Learning from failure: our project on watershed entities and plans

Projects never go quite as planned, even in the best of times. And virtually nothing went as planned in 2020. But even projects that don’t hit their deliverables, that fizzle out, that ultimately end in failure, can be rich learning experiences.

In early 2020, Our Living Waters and the Forum for Leadership on Water embarked on a project to develop criteria for assessing watershed entities and plans. OLW had previously completed a quantitative assessment that looked at whether watershed entities and plans existed in all 167 sub-watersheds across the country. But we wanted to know: what does a viable and effective watershed entity or plan look like? We wanted to identify the best practices so we could qualitatively assess the entities and plans that do exist.

We knew that answering these questions would require a bigger study than we could pull off at the time, so our project focused on doing the groundwork and developing a framework for this bigger study. We did not succeed. We began the project prior to the pandemic, and by the end of 2020 we decided to call it quits. But we learned a lot along the way that can inform future work.

Why did the project fail?

First and foremost, our initial scope was too ambitious and likely not feasible from the outset. We knew that we were trying to answer big questions, which is why this project started as a framing exercise. But ultimately, we may have been framing a study that simply cannot be done in a good way. While compiling background information and meeting with the project steering committee, it became clear that this work would be dogged by complexity. What does a viable and effective watershed entity or plan look like? In short, it depends.The answer is so contextual and place-specific, it became clear that codifying a clear set of general ‘best practices’ would be disingenuous. We also felt that the issue ought to be approached with more humility. Who were we to determine best practices for place-based watershed entities and plans given how contextual they are?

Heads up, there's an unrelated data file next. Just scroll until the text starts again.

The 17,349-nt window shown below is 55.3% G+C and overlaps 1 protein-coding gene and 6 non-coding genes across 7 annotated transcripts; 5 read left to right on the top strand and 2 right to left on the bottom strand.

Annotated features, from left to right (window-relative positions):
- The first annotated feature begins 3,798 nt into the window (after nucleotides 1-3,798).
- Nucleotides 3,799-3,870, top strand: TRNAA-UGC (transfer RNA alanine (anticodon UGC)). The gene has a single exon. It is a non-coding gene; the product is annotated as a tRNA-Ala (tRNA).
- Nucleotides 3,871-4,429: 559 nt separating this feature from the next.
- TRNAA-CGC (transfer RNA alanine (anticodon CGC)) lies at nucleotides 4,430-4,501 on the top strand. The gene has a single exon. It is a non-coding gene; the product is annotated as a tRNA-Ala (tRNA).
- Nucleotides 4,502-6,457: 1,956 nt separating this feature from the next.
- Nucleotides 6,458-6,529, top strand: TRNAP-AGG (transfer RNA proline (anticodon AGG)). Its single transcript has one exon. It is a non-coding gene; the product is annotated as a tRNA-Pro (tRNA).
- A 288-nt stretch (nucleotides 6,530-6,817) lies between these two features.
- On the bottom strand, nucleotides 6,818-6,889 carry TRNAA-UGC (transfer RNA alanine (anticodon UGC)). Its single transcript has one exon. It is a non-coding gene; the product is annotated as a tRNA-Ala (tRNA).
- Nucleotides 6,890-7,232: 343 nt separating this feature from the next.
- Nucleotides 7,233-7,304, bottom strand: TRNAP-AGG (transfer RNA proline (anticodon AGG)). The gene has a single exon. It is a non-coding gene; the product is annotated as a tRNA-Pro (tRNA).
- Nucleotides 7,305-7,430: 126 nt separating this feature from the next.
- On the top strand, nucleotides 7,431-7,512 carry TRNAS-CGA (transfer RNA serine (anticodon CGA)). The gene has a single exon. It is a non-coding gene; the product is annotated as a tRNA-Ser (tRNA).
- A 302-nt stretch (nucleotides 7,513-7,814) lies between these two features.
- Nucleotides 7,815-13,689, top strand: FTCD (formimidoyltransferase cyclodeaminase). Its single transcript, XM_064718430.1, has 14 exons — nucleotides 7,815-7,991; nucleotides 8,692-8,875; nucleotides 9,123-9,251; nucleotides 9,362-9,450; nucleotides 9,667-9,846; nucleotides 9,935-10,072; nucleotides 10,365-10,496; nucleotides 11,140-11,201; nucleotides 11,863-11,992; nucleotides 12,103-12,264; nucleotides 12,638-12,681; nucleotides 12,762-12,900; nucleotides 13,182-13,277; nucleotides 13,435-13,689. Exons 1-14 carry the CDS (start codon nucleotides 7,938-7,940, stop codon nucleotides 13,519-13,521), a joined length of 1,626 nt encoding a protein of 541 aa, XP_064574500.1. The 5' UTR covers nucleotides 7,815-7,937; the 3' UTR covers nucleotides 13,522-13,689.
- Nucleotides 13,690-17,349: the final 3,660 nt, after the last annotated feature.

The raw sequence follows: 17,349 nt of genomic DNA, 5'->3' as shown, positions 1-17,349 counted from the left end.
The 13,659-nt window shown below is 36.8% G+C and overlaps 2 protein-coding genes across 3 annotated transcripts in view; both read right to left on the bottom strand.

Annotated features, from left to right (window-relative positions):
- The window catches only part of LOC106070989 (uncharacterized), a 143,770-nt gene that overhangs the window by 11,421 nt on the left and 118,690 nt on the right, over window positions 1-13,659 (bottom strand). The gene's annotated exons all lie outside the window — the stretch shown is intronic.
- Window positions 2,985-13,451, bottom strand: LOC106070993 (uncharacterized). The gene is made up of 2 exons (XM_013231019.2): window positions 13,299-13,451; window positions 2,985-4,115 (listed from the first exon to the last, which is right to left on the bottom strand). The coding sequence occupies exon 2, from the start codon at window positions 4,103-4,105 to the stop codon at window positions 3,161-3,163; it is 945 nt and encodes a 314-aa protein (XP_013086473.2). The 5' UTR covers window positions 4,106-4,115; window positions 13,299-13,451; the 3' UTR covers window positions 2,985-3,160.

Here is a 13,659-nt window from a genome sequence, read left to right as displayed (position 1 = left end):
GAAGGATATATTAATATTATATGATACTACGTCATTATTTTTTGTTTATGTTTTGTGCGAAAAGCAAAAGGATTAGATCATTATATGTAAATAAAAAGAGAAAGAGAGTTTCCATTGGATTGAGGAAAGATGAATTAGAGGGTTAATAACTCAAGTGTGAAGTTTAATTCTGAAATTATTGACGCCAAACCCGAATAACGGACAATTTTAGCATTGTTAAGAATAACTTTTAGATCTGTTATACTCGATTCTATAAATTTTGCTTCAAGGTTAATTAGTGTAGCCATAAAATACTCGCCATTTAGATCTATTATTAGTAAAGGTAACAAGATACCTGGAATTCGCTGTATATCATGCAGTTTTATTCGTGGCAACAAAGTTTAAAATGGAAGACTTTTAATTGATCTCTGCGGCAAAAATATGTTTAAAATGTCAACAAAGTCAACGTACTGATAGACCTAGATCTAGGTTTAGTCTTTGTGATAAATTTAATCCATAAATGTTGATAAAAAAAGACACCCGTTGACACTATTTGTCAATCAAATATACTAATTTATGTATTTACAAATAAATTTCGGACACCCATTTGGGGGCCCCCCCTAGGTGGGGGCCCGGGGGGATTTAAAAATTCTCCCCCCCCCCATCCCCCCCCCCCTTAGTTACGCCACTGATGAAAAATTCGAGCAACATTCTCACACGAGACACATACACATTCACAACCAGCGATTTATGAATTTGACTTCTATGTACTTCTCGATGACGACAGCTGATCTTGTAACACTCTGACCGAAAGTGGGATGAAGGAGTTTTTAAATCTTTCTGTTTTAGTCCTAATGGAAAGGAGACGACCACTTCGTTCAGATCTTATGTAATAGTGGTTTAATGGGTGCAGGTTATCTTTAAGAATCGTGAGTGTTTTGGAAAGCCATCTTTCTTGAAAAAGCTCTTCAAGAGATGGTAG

Second, COVID happened. Now, COVID happened for everyone, and 2020 was a year of creative pivots and finding ways to get things done even in the face of the pandemic. So no excuses. But for us, COVID meant that our attention went to other, more pressing priorities, such as engaging in discussions around federal stimulus spending. It also meant that we could not convene a group of experts in-person to dig deep into watershed entities and plans best practices, which was a key step of the project.

It was these two things together that ultimately sunk the project. We were dealing with a very complex and, in some ways, unwieldy topic, and COVID provided an excuse to focus our attention elsewhere. The project fizzled out.

What did we learn?

One thing we learned was that we should have spent more time and effort upfront to collaboratively scope the project. Rather than diving in with an idea and building time within the project to do scoping work, we should have taken the time and energy to do this better before making the decision to launch. This approach would have saved us some time and energy.

Second, we learned defining a viable and effective watershed entity or plan in a generalizable way at the national level is likely not particularly useful. Effectiveness is so contextual and difficult to assess – it is not impossible, but it needs to be done on a case by case basis. Our scope was too big and our questions too ambitious to produce meaningful outcomes in the time that we had.

Andrew Stegemann
About Andrew Stegemann
Former National Director - Our Living Waters: father, husband, outdoor enthusiast, water advocate, and lover of good food … and scotch!
Learning from failure: our project on watershed entities and plans
Learning from failure: our project on watershed entities and plans
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